I'd have walked him home, and asked the neighbour to accompany us, and I'd have spoken to his parents.

It's one thing to not want him in your home, but quite another to let a seven year old boy wander around on his own for hours.

It would be an excellent learning experience for your son to see you acting responsibly for another human being, irrespective of whether that human being behaves exactly as you would like.

mumhadenough Sun 12-Oct-08 18:07:37

No I shouldn't have called him a "nasty little shit", thats just horrible isn't it? It was how I felt at the time of writing that though, after bringing DS in with yet another whacking off K.

Thank you for honest opinions. I will allow him to continue to play in the garden where I can see them and continue to go out and say when i think behaviour and or language is unacceptable. Perhaps it will sink in eventually.

DH doesn't want him anywhere near him, so i suppose thats my battle to deal with. I do try to be a bit more sympathetic towards him.

I will also raise my concerns about how he gets to wander the streets etc when I am next speaking to the headmistress. i've often commented that K could be knocked down/kidnapped or anything and no-one would be any the wiser!

2shoesdrippingwithblood Sun 12-Oct-08 18:12:39

poor K
sorry you do sound a bit snobby in your op, but i don't think I would have wanted my ds to have a freind like that at that age.
If you don't want him there, just tell him to go away.

pReachyTheExorcist Sun 12-Oct-08 18:13:55

'He "smirks" in an evil sort of way.'

<<removes herself from clearly pointless thread>>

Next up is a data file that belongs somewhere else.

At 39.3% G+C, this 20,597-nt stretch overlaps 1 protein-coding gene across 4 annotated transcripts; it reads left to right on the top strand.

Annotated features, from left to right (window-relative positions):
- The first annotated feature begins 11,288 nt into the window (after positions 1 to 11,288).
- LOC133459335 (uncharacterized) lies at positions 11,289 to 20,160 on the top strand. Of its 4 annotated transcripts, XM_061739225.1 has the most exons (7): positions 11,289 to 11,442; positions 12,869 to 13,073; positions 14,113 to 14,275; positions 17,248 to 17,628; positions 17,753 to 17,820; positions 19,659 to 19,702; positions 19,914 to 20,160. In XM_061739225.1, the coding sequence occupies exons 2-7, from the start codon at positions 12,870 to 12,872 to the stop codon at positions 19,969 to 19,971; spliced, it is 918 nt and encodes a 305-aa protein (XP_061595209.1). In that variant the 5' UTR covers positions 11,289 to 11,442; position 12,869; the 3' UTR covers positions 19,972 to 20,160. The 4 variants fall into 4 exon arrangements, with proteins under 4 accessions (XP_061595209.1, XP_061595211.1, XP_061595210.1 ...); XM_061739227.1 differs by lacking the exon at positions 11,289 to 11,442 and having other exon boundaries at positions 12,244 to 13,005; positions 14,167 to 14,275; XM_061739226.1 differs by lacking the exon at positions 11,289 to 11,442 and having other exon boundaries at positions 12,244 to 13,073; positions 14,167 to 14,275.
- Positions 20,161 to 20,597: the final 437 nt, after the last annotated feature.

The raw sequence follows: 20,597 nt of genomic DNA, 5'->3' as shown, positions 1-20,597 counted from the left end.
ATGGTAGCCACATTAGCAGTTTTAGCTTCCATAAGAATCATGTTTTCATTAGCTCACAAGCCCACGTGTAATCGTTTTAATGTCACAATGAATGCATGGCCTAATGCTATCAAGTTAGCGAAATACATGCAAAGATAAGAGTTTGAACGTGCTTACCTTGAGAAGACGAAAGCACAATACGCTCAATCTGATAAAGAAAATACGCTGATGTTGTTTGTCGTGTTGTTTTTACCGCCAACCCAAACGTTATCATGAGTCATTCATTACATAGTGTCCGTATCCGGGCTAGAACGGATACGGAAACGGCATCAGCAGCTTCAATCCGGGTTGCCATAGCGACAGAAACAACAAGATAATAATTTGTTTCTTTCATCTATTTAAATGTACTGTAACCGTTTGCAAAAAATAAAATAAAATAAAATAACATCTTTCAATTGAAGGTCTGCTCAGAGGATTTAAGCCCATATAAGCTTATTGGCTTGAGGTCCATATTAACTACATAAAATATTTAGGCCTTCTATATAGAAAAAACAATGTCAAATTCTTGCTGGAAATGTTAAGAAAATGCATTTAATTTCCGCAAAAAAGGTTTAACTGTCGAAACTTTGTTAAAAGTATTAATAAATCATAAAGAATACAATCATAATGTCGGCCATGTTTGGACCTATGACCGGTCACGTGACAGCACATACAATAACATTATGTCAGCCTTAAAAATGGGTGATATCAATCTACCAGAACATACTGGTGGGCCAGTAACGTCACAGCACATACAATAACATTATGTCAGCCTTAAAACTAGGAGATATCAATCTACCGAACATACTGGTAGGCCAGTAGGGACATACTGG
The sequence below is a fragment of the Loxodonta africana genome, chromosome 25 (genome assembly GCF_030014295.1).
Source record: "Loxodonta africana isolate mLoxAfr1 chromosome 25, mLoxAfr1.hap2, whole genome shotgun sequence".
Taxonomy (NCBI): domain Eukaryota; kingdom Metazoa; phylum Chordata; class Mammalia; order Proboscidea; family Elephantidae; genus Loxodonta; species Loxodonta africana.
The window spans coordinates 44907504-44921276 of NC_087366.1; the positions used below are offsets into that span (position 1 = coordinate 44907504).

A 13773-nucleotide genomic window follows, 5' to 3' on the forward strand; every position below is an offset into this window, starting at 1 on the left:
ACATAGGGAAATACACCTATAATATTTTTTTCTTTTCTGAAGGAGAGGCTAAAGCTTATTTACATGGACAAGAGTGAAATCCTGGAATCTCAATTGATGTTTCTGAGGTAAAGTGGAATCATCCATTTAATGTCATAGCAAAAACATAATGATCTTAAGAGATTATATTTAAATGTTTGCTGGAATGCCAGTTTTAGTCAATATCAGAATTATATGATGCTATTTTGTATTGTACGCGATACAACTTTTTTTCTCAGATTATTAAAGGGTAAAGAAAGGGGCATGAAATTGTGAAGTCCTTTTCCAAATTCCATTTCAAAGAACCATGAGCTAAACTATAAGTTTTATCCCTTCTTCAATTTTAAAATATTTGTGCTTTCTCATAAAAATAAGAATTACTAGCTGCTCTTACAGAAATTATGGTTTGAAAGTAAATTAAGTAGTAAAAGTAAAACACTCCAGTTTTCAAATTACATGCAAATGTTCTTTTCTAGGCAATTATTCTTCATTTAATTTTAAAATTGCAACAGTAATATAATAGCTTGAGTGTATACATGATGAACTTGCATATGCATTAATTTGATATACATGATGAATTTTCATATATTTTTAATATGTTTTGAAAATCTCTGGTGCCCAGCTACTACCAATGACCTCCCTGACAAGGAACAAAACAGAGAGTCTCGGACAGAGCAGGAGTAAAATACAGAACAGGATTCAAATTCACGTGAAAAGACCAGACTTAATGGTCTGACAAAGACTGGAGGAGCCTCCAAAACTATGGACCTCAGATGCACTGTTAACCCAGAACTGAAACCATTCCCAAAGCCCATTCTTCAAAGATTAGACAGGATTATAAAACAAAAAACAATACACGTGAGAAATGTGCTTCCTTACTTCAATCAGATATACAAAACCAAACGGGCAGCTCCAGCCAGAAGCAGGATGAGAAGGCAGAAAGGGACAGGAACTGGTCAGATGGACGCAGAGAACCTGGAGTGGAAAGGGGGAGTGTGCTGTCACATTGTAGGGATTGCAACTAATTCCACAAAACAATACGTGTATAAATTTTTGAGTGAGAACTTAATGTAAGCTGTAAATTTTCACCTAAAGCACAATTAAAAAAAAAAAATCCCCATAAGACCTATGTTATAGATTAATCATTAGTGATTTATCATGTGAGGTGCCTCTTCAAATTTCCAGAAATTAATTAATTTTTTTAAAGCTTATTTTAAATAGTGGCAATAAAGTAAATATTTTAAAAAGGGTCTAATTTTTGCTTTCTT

Twiglett Sun 12-Oct-08 18:15:46

MN high horse getting a bit overloaded isn't it?


Everybody knows OP was mouthing off

Everybody also knows exactly what she means about a child who pushes boundaries, doesn't listen to adults, is rude and aggressive

And everybody knows the worry about letting your own child play with them

and yes at 7 they can be appallingly rude and push boundaries you don't want pushed

so I think it's a valid question

but your only choice is to not allow your child out to play when K is there

hecAteTheirBrains Sun 12-Oct-08 18:16:58

Well, I wouldn't allow my children to play with someone I truly believed had stolen from me, who swore at me and was rude to me, who tried to encourage my children to do things that I did not want them to do...

At the end of the day, my first duty of care is to my children and I wouldn't do anything to cause any harm to them - and that includes bad influence - so that I could be seen as protector of the disadvantaged youth. "oh come in, let me mother you, you poor thing, while you abuse me and lead my kids astray" hmm I think not.

If the child is wandering around all day - report that. As a concerned adult, you have a responsibility to do that, but you are under no obligation to disregard his behaviour and allow him into your life if that is not in the best interests of your child. What I would do, is say well, if M plays with K, and I will not have you playing with K, then you cannot play with M.

You can't choose their friends when they are older but you can bloody well choose them and control them at age 7!!!

And the reason it is important that you do have this control is that THIS is the age that you lay down the foundations. Right from wrong, good and bad - by the time they are teens, that ship has sailed and you just have to hope you did enough in the formative years to bring them through the terrible teens! grin

I realise this is not a popular view (certainly not on MN!!! wink )and I am likely to be called all the uncaring bitches under the sun grin but I am sure you want all opinions! grin

Twiglett Sun 12-Oct-08 18:17:15

oh c'mon peachy .. I know a 7 year old who smirks in a horribly knowing way too .. immediately after lying to you, normally about whether he's stolen something from your child or not

mumhadenough Sun 12-Oct-08 18:17:36

Preachy. I don't know where you get "pointless thread" from, I'm asking for advice and getting it. Very sorry, if I describe him as doing an "Evil Smirk" but that is what he does! Its horrible! usually just after he's belted lumps out of my son! Sorry, but I'm not backing down from that one, an evil smirk is an evil smirk!

BloodAndMutts Sun 12-Oct-08 18:18:58

Message withdrawn at poster's request.